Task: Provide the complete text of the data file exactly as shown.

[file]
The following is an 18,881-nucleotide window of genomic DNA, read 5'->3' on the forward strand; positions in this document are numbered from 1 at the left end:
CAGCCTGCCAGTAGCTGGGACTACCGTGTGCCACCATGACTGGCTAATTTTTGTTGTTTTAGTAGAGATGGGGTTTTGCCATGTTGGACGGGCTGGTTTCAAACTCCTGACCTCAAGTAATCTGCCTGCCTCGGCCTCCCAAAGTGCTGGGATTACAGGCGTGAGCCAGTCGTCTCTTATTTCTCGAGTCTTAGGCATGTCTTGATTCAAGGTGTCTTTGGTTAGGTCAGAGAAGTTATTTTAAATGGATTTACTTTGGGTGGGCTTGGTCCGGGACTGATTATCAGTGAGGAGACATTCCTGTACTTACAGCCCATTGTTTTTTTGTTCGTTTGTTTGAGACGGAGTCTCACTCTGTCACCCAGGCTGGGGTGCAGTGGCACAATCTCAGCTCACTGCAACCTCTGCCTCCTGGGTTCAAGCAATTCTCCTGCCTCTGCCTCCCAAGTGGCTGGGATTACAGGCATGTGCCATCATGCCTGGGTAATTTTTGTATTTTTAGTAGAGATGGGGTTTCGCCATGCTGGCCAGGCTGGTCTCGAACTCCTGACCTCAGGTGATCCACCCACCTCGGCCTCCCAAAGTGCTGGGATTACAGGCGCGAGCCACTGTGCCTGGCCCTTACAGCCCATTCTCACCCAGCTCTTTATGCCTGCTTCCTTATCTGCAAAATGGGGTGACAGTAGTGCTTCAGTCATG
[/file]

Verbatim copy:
The following is an 18,881-nucleotide window of genomic DNA, read 5'->3' on the forward strand; positions in this document are numbered from 1 at the left end:
CAGCCTGCCAGTAGCTGGGACTACCGTGTGCCACCATGACTGGCTAATTTTTGTTGTTTTAGTAGAGATGGGGTTTTGCCATGTTGGACGGGCTGGTTTCAAACTCCTGACCTCAAGTAATCTGCCTGCCTCGGCCTCCCAAAGTGCTGGGATTACAGGCGTGAGCCAGTCGTCTCTTATTTCTCGAGTCTTAGGCATGTCTTGATTCAAGGTGTCTTTGGTTAGGTCAGAGAAGTTATTTTAAATGGATTTACTTTGGGTGGGCTTGGTCCGGGACTGATTATCAGTGAGGAGACATTCCTGTACTTACAGCCCATTGTTTTTTTGTTCGTTTGTTTGAGACGGAGTCTCACTCTGTCACCCAGGCTGGGGTGCAGTGGCACAATCTCAGCTCACTGCAACCTCTGCCTCCTGGGTTCAAGCAATTCTCCTGCCTCTGCCTCCCAAGTGGCTGGGATTACAGGCATGTGCCATCATGCCTGGGTAATTTTTGTATTTTTAGTAGAGATGGGGTTTCGCCATGCTGGCCAGGCTGGTCTCGAACTCCTGACCTCAGGTGATCCACCCACCTCGGCCTCCCAAAGTGCTGGGATTACAGGCGCGAGCCACTGTGCCTGGCCCTTACAGCCCATTCTCACCCAGCTCTTTATGCCTGCTTCCTTATCTGCAAAATGGGGTGACAGTAGTGCTTCAGTCATG